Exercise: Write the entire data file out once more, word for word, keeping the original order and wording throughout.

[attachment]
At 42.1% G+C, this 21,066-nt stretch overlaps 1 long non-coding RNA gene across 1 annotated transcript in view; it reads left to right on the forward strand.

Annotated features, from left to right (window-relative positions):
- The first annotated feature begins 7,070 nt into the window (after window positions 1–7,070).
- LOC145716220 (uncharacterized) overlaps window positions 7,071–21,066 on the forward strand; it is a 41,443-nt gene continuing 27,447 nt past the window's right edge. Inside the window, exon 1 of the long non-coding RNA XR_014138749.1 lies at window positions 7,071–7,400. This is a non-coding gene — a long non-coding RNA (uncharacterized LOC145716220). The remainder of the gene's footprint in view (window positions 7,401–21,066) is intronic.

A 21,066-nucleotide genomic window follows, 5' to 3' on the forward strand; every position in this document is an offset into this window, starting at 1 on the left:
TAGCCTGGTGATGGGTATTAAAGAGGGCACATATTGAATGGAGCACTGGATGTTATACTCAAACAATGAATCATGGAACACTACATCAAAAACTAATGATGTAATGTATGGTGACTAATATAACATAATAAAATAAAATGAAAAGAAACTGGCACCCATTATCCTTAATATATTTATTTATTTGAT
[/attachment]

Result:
At 42.1% G+C, this 21,066-nt stretch overlaps 1 long non-coding RNA gene across 1 annotated transcript in view; it reads left to right on the forward strand.

Annotated features, from left to right (window-relative positions):
- The first annotated feature begins 7,070 nt into the window (after window positions 1–7,070).
- LOC145716220 (uncharacterized) overlaps window positions 7,071–21,066 on the forward strand; it is a 41,443-nt gene continuing 27,447 nt past the window's right edge. Inside the window, exon 1 of the long non-coding RNA XR_014138749.1 lies at window positions 7,071–7,400. This is a non-coding gene — a long non-coding RNA (uncharacterized LOC145716220). The remainder of the gene's footprint in view (window positions 7,401–21,066) is intronic.

A 21,066-nucleotide genomic window follows, 5' to 3' on the forward strand; every position in this document is an offset into this window, starting at 1 on the left:
TAGCCTGGTGATGGGTATTAAAGAGGGCACATATTGAATGGAGCACTGGATGTTATACTCAAACAATGAATCATGGAACACTACATCAAAAACTAATGATGTAATGTATGGTGACTAATATAACATAATAAAATAAAATGAAAAGAAACTGGCACCCATTATCCTTAATATATTTATTTATTTGAT